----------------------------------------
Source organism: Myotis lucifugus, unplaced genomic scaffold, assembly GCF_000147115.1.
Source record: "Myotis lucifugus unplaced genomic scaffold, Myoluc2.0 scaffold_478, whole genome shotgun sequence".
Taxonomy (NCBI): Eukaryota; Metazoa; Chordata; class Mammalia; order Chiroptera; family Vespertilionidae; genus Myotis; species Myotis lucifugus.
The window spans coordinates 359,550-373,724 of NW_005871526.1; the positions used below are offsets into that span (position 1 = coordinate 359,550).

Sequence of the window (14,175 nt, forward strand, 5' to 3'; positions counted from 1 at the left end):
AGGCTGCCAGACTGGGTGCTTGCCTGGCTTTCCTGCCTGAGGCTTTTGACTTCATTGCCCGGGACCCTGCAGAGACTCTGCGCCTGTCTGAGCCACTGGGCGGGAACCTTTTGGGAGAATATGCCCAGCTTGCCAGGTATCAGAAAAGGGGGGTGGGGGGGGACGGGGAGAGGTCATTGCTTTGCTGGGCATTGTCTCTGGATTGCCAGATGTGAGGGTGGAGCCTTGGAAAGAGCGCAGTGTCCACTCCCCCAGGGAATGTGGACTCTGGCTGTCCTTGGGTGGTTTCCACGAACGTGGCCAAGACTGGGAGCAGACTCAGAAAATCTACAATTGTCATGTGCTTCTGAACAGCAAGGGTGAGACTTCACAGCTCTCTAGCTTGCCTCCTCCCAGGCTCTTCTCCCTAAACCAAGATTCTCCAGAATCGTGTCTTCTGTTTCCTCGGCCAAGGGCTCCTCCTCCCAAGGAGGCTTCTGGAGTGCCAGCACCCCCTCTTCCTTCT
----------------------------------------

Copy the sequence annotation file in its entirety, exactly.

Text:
Source organism: Myotis lucifugus, unplaced genomic scaffold, assembly GCF_000147115.1.
Source record: "Myotis lucifugus unplaced genomic scaffold, Myoluc2.0 scaffold_478, whole genome shotgun sequence".
Taxonomy (NCBI): Eukaryota; Metazoa; Chordata; class Mammalia; order Chiroptera; family Vespertilionidae; genus Myotis; species Myotis lucifugus.
The window spans coordinates 359,550-373,724 of NW_005871526.1; the positions used below are offsets into that span (position 1 = coordinate 359,550).

Sequence of the window (14,175 nt, forward strand, 5' to 3'; positions counted from 1 at the left end):
AGGCTGCCAGACTGGGTGCTTGCCTGGCTTTCCTGCCTGAGGCTTTTGACTTCATTGCCCGGGACCCTGCAGAGACTCTGCGCCTGTCTGAGCCACTGGGCGGGAACCTTTTGGGAGAATATGCCCAGCTTGCCAGGTATCAGAAAAGGGGGGTGGGGGGGGACGGGGAGAGGTCATTGCTTTGCTGGGCATTGTCTCTGGATTGCCAGATGTGAGGGTGGAGCCTTGGAAAGAGCGCAGTGTCCACTCCCCCAGGGAATGTGGACTCTGGCTGTCCTTGGGTGGTTTCCACGAACGTGGCCAAGACTGGGAGCAGACTCAGAAAATCTACAATTGTCATGTGCTTCTGAACAGCAAGGGTGAGACTTCACAGCTCTCTAGCTTGCCTCCTCCCAGGCTCTTCTCCCTAAACCAAGATTCTCCAGAATCGTGTCTTCTGTTTCCTCGGCCAAGGGCTCCTCCTCCCAAGGAGGCTTCTGGAGTGCCAGCACCCCCTCTTCCTTCT